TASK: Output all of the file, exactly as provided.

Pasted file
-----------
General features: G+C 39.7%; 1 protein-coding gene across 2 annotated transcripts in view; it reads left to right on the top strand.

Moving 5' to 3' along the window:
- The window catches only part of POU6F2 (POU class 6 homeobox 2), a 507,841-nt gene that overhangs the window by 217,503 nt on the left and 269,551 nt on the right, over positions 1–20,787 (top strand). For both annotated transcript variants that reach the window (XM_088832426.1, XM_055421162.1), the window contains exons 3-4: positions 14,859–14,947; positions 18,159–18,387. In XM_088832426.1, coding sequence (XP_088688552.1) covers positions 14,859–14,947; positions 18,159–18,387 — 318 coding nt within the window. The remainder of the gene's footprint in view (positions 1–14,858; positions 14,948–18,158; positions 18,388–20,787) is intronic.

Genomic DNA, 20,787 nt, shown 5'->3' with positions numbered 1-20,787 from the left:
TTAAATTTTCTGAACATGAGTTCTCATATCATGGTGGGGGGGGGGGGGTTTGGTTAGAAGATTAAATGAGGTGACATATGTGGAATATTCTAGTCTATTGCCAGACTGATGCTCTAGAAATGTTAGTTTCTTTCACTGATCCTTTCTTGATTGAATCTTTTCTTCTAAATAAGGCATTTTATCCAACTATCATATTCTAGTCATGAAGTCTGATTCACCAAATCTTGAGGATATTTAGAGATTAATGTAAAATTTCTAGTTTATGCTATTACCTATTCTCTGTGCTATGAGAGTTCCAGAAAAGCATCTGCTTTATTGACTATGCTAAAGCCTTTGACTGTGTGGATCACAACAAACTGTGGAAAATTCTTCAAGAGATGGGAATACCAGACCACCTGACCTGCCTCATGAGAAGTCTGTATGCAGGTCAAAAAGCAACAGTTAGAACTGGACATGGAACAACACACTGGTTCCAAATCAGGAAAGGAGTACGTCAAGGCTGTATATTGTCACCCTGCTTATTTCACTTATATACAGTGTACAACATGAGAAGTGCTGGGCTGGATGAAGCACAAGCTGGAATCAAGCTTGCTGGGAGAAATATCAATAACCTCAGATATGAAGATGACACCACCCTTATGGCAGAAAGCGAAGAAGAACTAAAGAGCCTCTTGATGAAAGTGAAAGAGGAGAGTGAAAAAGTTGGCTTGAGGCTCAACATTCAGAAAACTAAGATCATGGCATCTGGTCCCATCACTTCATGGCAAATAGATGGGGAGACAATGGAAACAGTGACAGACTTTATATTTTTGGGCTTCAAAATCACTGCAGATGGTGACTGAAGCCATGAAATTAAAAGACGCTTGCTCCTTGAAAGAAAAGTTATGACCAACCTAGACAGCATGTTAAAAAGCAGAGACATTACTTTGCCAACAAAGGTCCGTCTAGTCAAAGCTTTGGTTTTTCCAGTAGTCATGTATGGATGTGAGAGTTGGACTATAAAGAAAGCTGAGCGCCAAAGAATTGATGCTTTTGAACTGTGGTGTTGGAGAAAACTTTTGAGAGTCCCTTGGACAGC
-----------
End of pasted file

General features: G+C 39.7%; 1 protein-coding gene across 2 annotated transcripts in view; it reads left to right on the top strand.

Moving 5' to 3' along the window:
- The window catches only part of POU6F2 (POU class 6 homeobox 2), a 507,841-nt gene that overhangs the window by 217,503 nt on the left and 269,551 nt on the right, over positions 1–20,787 (top strand). For both annotated transcript variants that reach the window (XM_088832426.1, XM_055421162.1), the window contains exons 3-4: positions 14,859–14,947; positions 18,159–18,387. In XM_088832426.1, coding sequence (XP_088688552.1) covers positions 14,859–14,947; positions 18,159–18,387 — 318 coding nt within the window. The remainder of the gene's footprint in view (positions 1–14,858; positions 14,948–18,158; positions 18,388–20,787) is intronic.

Genomic DNA, 20,787 nt, shown 5'->3' with positions numbered 1-20,787 from the left:
TTAAATTTTCTGAACATGAGTTCTCATATCATGGTGGGGGGGGGGGGGTTTGGTTAGAAGATTAAATGAGGTGACATATGTGGAATATTCTAGTCTATTGCCAGACTGATGCTCTAGAAATGTTAGTTTCTTTCACTGATCCTTTCTTGATTGAATCTTTTCTTCTAAATAAGGCATTTTATCCAACTATCATATTCTAGTCATGAAGTCTGATTCACCAAATCTTGAGGATATTTAGAGATTAATGTAAAATTTCTAGTTTATGCTATTACCTATTCTCTGTGCTATGAGAGTTCCAGAAAAGCATCTGCTTTATTGACTATGCTAAAGCCTTTGACTGTGTGGATCACAACAAACTGTGGAAAATTCTTCAAGAGATGGGAATACCAGACCACCTGACCTGCCTCATGAGAAGTCTGTATGCAGGTCAAAAAGCAACAGTTAGAACTGGACATGGAACAACACACTGGTTCCAAATCAGGAAAGGAGTACGTCAAGGCTGTATATTGTCACCCTGCTTATTTCACTTATATACAGTGTACAACATGAGAAGTGCTGGGCTGGATGAAGCACAAGCTGGAATCAAGCTTGCTGGGAGAAATATCAATAACCTCAGATATGAAGATGACACCACCCTTATGGCAGAAAGCGAAGAAGAACTAAAGAGCCTCTTGATGAAAGTGAAAGAGGAGAGTGAAAAAGTTGGCTTGAGGCTCAACATTCAGAAAACTAAGATCATGGCATCTGGTCCCATCACTTCATGGCAAATAGATGGGGAGACAATGGAAACAGTGACAGACTTTATATTTTTGGGCTTCAAAATCACTGCAGATGGTGACTGAAGCCATGAAATTAAAAGACGCTTGCTCCTTGAAAGAAAAGTTATGACCAACCTAGACAGCATGTTAAAAAGCAGAGACATTACTTTGCCAACAAAGGTCCGTCTAGTCAAAGCTTTGGTTTTTCCAGTAGTCATGTATGGATGTGAGAGTTGGACTATAAAGAAAGCTGAGCGCCAAAGAATTGATGCTTTTGAACTGTGGTGTTGGAGAAAACTTTTGAGAGTCCCTTGGACAGC